PSAT for 7-5-11: Oppose new federal charter school proposal

Since it’s becoming harder and harder to find consensus on the supposedly “bipartisan” issue of education, the U. S. House Education Committee has decided to try to reauthorize ESEA one piece at a time (we hear the Senate isn’t going along).

The House committee’s first piece is H. R. 2218, a bill that would expand charter schools while purportedly holding them more accountable. We were optimistic when committee chair George Miller went on the record with his concerns about charter schools, warning that he would “keep his eye” on them.

Well, that apparently was just window dressing for the giveaway for charters in H. R. 2218.

I’ve spent the last week working with my colleagues at Parents Across America on a position paper opposing H. R. 2218. We’ve sent the paper to each member of the House and Senate education committees. We plan to discuss it with our representatives when we meet in D. C. for the SOS March.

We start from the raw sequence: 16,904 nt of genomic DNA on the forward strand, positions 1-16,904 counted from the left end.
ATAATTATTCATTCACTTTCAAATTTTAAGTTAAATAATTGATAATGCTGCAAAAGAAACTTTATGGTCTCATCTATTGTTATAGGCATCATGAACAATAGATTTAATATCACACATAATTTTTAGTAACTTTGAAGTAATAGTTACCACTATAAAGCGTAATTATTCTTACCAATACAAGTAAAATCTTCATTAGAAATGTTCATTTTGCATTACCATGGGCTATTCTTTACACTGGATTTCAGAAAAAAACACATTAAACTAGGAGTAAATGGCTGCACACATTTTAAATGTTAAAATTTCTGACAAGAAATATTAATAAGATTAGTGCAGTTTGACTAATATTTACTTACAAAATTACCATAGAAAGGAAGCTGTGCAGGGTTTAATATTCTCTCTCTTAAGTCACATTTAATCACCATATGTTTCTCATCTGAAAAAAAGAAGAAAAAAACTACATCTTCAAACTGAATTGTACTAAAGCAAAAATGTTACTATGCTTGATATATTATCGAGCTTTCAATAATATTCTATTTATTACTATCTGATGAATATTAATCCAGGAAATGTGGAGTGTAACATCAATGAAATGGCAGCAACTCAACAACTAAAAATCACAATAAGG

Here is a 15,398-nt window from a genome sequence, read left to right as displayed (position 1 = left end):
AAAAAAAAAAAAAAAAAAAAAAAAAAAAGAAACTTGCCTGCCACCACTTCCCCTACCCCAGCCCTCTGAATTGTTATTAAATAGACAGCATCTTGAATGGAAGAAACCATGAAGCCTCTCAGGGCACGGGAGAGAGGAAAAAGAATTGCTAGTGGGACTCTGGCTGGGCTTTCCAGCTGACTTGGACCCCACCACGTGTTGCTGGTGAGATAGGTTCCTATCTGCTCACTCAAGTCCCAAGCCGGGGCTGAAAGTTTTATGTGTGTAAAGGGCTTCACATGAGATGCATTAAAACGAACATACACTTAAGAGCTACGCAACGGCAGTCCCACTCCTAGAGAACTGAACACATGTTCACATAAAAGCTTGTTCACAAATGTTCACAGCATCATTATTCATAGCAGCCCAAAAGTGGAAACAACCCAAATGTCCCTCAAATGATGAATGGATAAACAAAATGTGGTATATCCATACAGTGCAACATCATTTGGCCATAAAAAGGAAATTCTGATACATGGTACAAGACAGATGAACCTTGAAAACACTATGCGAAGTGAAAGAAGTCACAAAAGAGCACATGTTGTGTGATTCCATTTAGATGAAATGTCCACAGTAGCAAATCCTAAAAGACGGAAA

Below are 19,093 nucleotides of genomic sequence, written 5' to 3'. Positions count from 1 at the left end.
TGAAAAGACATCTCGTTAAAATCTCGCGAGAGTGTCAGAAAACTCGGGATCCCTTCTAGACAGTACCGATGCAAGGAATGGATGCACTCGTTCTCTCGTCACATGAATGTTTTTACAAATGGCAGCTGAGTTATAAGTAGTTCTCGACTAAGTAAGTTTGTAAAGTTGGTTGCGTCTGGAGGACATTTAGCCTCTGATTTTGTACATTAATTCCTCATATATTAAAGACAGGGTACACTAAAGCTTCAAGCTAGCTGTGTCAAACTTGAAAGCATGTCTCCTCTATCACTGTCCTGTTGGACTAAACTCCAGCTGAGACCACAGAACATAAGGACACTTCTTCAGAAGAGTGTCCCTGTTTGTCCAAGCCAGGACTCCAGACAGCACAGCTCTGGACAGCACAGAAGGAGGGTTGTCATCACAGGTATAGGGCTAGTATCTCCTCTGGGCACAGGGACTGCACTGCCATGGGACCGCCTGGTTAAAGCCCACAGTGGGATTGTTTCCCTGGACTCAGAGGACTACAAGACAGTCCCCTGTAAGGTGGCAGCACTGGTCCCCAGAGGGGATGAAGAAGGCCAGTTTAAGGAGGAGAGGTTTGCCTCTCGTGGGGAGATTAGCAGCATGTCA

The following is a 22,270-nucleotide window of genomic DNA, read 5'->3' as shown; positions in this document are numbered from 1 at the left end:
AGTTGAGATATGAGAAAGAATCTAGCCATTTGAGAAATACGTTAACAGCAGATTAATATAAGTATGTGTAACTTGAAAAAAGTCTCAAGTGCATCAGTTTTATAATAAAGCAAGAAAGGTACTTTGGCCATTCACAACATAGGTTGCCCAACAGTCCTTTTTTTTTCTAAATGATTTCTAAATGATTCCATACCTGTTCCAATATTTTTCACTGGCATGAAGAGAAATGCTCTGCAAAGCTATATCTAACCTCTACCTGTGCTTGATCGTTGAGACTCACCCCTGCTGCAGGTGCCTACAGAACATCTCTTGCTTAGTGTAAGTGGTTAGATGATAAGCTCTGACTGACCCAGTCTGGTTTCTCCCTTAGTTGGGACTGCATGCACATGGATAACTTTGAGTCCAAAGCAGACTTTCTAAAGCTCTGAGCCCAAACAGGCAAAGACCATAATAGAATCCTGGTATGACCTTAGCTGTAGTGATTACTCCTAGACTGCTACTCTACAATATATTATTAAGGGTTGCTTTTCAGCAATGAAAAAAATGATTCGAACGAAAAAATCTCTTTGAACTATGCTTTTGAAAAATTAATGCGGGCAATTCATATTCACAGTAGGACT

The evidence against charter schools grows. For example, though this new Tribune analysis last week was headlined “Tests Raise Questions about Longer School Day,” it was really just more evidence that Chicago’s charter schools are not doing well: “The fact that charter schools and neighborhood schools performed nearly the same, despite charters’ additional classroom time, suggests the impact of more time is unclear.” Apparently it does not suggest to the staunchly pro-charter school Tribune that the impact of charters is unclear…

For more evidence that charter schools are not as great as Arne Duncan says, check out the fantastic new charter school fact sheet prepared by our PAA founding member Sharon Higgins, one of PAA’s charter school experts. And for Public Schools Action Tuesday, please read and share this position paper as well as the charter fact sheet with your friends and elected representatives.

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About the PURE Thoughts blogger
Julie Woestehoff is PURE's executive director. Julie's work has earned her a Ford Foundation award and recognition as one of the 100 Most Powerful Women in Chicago.